Dallas uses both 4-3 and 3-4 principles in its defenses, generally looking for ways to get each of their top three EDGE players on the field at the same time. The Cowboys will frequently line Aldon Smith up as a SAM, playing him as a stand-up rusher on the line of scrimmage. They have also been willing to blitz, frequently sending LB Jaylon Smith through the interior gaps or defensive backs on slot or safety blitzes.
Finally there’s the issue of cornerback Trevon Diggs. The rookie out of Alabama has good stats on the season, with 3 interceptions and 12 passes defensed despite missing four games with a fractured foot. Diggs isn’t quite the “CB1” his stats would suggest, but he does have solid ball skills as a converted receiver. Of some concern is that Dallas’ young corners — Diggs and Chidobe Awuzie — aren’t yet dominant players, though they have shown improvement since getting healthy over the last two games. Diggs has only allowed 40 percent completion in his first games back from injury while Awuzie has allowed an average of 55 percent completions over the last two weeks.
Considering the success the Baltimore Ravens had against the Giants’ offense when running aggressive man coverage, we should be on the lookout to see whether Dallas tries to copy the tactic. The NFL is a copycat league, but Baltimore has the personnel for such aggressive coverages. If Dallas does try to play that brand of football, it could provide an opportunity for the Giants.
The best defense is an explosive offense
Whether by accident or design, the Cowboys have been built to play complementary football. It’s unlikely that Jerry Jones, Mike McCarthy, and the rest of Dallas’ brain trust set out to build a mediocre defense with questionable pass coverage and average-at-best run defense.
But where Dallas excels is in playing with a lead. And, frankly, this isn’t anything new — I had a very similar sub-head the last time these two teams met. Some things just aren’t going to change over the course of a season.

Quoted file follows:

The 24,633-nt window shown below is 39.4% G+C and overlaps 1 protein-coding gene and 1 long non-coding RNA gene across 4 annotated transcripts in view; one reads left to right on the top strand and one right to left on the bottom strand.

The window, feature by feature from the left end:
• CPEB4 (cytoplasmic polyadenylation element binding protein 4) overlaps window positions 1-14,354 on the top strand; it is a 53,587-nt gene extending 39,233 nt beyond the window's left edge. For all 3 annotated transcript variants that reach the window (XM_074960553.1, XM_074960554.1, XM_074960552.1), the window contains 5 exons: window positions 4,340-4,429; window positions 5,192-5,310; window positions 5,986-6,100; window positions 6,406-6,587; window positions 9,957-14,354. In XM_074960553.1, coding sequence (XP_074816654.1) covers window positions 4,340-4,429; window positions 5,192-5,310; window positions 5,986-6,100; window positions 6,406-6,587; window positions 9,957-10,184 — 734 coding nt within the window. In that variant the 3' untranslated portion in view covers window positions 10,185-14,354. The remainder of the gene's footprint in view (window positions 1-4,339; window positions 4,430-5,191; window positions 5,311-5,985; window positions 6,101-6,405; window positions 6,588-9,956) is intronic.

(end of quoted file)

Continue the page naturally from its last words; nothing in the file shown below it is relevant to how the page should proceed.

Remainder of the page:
They are at their best when their defense is playing with a lead and able to let slip their pass rushers. The good news (for them) is that their offensive weapons — Amari Cooper, Michael Gallup, CeeDee Lamb, Ezekiel Elliott, Dalton Schultz, and Tony Pollard — have the ability to turn a routine play into a game-changing one. Nick Falato will be going over the details of the Cowboys’ offense, but the relevancy here is that they can rack up yards and put points on the board. That benefits their defense by forcing opposing offenses to be one dimensional to try and keep.
Deficits have been the Giants’ Achilles heel this season. And yes, I realize how elementary that sounds, but think about the difference between the Seattle Seahawks game and the three which followed it. The Giants went into halftime with a five-point deficit, which they were able to erase with their rushing attack in the second half. That game could have looked significantly different if Seattle had recovered the blocked punt in the end zone for a touchdown instead of a players hand grazing the backline for a safety. In the Giants’ losses since then, opposing teams have been able to get out to two-score leads and simply walk away over the course of the game.
The ability of Dallas’ offense to score a lot and score quickly favors a defense which is built around its pass rushers.